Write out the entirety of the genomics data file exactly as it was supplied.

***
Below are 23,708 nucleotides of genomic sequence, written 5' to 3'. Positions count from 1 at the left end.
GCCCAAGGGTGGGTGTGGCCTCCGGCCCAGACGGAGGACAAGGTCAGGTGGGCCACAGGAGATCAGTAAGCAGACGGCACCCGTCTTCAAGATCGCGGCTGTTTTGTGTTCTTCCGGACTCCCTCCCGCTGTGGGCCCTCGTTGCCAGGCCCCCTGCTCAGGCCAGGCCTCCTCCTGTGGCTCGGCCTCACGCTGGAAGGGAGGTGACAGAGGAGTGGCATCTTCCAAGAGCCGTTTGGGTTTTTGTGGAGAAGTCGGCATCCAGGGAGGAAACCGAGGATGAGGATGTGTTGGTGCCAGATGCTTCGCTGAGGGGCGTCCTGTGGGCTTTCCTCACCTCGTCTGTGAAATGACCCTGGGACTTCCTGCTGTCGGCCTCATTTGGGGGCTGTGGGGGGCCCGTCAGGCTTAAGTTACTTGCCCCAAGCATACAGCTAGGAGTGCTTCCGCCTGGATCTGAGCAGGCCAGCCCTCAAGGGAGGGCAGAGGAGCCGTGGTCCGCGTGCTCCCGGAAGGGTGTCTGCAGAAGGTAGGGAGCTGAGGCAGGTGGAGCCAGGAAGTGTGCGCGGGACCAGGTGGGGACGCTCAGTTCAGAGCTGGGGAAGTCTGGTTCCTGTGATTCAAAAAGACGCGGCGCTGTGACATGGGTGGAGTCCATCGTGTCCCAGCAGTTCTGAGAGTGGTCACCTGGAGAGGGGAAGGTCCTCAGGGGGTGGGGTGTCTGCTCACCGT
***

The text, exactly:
Below are 23,708 nucleotides of genomic sequence, written 5' to 3'. Positions count from 1 at the left end.
GCCCAAGGGTGGGTGTGGCCTCCGGCCCAGACGGAGGACAAGGTCAGGTGGGCCACAGGAGATCAGTAAGCAGACGGCACCCGTCTTCAAGATCGCGGCTGTTTTGTGTTCTTCCGGACTCCCTCCCGCTGTGGGCCCTCGTTGCCAGGCCCCCTGCTCAGGCCAGGCCTCCTCCTGTGGCTCGGCCTCACGCTGGAAGGGAGGTGACAGAGGAGTGGCATCTTCCAAGAGCCGTTTGGGTTTTTGTGGAGAAGTCGGCATCCAGGGAGGAAACCGAGGATGAGGATGTGTTGGTGCCAGATGCTTCGCTGAGGGGCGTCCTGTGGGCTTTCCTCACCTCGTCTGTGAAATGACCCTGGGACTTCCTGCTGTCGGCCTCATTTGGGGGCTGTGGGGGGCCCGTCAGGCTTAAGTTACTTGCCCCAAGCATACAGCTAGGAGTGCTTCCGCCTGGATCTGAGCAGGCCAGCCCTCAAGGGAGGGCAGAGGAGCCGTGGTCCGCGTGCTCCCGGAAGGGTGTCTGCAGAAGGTAGGGAGCTGAGGCAGGTGGAGCCAGGAAGTGTGCGCGGGACCAGGTGGGGACGCTCAGTTCAGAGCTGGGGAAGTCTGGTTCCTGTGATTCAAAAAGACGCGGCGCTGTGACATGGGTGGAGTCCATCGTGTCCCAGCAGTTCTGAGAGTGGTCACCTGGAGAGGGGAAGGTCCTCAGGGGGTGGGGTGTCTGCTCACCGT